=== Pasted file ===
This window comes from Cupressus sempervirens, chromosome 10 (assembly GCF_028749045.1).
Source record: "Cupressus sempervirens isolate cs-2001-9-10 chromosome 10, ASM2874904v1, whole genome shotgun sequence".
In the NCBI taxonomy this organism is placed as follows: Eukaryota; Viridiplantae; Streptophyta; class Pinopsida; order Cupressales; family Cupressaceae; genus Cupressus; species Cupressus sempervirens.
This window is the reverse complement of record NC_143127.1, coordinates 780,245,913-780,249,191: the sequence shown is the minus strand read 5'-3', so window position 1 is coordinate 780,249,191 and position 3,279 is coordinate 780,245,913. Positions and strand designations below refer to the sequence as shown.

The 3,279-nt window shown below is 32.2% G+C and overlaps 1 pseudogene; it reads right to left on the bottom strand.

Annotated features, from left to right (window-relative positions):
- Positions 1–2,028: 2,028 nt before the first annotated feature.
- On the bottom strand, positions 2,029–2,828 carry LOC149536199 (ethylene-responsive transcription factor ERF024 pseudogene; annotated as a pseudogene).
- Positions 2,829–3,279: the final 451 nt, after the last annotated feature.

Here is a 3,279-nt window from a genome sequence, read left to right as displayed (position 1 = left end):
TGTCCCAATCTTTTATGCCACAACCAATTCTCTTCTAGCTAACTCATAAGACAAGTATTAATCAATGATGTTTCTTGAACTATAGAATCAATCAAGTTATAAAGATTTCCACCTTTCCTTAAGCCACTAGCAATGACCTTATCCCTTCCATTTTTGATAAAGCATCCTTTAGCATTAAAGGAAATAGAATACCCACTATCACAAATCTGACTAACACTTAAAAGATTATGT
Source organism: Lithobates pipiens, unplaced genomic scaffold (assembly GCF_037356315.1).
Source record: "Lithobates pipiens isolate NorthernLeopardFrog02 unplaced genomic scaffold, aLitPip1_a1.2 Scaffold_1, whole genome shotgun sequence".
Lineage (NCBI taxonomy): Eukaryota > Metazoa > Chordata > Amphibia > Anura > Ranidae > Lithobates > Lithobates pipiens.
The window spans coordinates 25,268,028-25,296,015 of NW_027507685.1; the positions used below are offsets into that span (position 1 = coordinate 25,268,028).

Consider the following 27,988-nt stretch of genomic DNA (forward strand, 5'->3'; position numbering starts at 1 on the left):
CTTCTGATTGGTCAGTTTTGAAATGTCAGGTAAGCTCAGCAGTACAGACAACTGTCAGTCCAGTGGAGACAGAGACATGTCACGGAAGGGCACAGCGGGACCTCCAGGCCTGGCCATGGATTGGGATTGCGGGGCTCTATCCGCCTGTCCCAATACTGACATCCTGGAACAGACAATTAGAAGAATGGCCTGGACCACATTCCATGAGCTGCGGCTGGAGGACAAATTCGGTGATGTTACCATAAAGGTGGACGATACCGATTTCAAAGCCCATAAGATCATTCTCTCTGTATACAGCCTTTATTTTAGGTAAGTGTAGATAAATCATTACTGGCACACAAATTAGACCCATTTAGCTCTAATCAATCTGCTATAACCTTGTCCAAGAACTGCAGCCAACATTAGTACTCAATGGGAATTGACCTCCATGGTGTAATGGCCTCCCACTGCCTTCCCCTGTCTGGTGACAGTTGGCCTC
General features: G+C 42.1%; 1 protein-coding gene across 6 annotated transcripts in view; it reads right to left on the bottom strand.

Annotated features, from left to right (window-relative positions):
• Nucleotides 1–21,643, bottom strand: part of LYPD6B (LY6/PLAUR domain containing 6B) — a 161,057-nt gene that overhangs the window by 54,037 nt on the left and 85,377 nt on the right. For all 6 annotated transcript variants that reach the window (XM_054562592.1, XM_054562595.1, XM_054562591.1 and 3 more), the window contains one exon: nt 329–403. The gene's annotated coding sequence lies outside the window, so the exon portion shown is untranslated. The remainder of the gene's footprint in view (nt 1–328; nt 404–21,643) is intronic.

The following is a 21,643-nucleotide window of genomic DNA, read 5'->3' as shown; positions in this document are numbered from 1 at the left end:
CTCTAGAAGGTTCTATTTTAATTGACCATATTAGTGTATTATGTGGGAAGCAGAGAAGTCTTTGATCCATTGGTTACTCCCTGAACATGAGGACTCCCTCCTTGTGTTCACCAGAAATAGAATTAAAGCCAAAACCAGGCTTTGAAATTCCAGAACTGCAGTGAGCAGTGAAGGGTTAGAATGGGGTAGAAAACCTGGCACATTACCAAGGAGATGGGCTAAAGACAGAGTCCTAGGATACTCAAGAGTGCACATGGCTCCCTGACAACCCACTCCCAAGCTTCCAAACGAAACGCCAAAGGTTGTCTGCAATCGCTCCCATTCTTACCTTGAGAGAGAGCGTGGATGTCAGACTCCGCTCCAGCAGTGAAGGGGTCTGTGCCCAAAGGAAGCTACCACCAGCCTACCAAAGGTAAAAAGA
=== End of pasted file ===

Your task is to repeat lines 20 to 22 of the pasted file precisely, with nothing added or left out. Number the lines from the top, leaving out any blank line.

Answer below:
• Nucleotides 1–21,643, bottom strand: part of LYPD6B (LY6/PLAUR domain containing 6B) — a 161,057-nt gene that overhangs the window by 54,037 nt on the left and 85,377 nt on the right. For all 6 annotated transcript variants that reach the window (XM_054562592.1, XM_054562595.1, XM_054562591.1 and 3 more), the window contains one exon: nt 329–403. The gene's annotated coding sequence lies outside the window, so the exon portion shown is untranslated. The remainder of the gene's footprint in view (nt 1–328; nt 404–21,643) is intronic.

The following is a 21,643-nucleotide window of genomic DNA, read 5'->3' as shown; positions in this document are numbered from 1 at the left end:
CTCTAGAAGGTTCTATTTTAATTGACCATATTAGTGTATTATGTGGGAAGCAGAGAAGTCTTTGATCCATTGGTTACTCCCTGAACATGAGGACTCCCTCCTTGTGTTCACCAGAAATAGAATTAAAGCCAAAACCAGGCTTTGAAATTCCAGAACTGCAGTGAGCAGTGAAGGGTTAGAATGGGGTAGAAAACCTGGCACATTACCAAGGAGATGGGCTAAAGACAGAGTCCTAGGATACTCAAGAGTGCACATGGCTCCCTGACAACCCACTCCCAAGCTTCCAAACGAAACGCCAAAGGTTGTCTGCAATCGCTCCCATTCTTACCTTGAGAGAGAGCGTGGATGTCAGACTCCGCTCCAGCAGTGAAGGGGTCTGTGCCCAAAGGAAGCTACCACCAGCCTACCAAAGGTAAAAAGA